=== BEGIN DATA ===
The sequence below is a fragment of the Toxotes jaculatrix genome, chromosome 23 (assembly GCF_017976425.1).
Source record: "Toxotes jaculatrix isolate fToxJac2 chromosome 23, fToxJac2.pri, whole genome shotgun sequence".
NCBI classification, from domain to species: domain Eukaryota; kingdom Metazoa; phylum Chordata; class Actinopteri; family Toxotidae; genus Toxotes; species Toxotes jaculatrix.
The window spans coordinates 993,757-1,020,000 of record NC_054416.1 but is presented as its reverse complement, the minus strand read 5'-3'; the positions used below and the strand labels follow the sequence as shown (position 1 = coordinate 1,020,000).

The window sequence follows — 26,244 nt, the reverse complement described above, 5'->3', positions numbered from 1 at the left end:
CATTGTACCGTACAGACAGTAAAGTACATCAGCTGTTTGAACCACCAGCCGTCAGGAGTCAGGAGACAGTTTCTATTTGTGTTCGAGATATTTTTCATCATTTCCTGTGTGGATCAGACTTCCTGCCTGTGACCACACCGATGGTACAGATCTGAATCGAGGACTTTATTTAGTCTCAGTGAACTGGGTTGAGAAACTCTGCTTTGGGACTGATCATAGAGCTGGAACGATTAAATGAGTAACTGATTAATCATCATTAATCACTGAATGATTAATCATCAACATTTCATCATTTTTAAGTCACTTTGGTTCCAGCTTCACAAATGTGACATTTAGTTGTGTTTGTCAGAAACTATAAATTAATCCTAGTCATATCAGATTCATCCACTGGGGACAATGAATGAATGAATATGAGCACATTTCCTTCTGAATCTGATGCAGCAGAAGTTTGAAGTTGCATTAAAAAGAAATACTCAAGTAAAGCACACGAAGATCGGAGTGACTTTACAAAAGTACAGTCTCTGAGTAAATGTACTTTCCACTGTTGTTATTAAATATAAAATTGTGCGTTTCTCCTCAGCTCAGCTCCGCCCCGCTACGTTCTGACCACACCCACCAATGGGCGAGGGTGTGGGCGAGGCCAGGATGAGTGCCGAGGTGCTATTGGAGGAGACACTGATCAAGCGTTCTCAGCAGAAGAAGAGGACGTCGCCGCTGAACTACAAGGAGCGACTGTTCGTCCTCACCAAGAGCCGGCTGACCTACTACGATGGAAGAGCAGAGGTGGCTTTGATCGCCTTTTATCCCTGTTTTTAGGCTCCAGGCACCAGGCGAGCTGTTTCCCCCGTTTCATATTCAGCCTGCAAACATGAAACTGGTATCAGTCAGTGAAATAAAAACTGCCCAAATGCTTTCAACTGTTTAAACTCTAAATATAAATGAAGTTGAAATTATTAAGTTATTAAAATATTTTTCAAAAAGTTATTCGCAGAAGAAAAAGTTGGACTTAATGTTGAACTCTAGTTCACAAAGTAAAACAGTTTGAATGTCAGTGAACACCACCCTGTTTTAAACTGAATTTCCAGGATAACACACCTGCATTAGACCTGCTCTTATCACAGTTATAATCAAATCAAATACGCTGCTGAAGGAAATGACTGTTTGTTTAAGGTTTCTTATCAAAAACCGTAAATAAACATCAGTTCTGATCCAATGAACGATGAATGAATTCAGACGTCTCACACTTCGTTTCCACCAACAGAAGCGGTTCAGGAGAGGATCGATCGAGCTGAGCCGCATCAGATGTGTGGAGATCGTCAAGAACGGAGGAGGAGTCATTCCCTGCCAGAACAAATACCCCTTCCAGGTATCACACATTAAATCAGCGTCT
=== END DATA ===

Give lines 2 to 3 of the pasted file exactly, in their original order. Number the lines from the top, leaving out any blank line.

Source record: "Toxotes jaculatrix isolate fToxJac2 chromosome 23, fToxJac2.pri, whole genome shotgun sequence".
NCBI classification, from domain to species: domain Eukaryota; kingdom Metazoa; phylum Chordata; class Actinopteri; family Toxotidae; genus Toxotes; species Toxotes jaculatrix.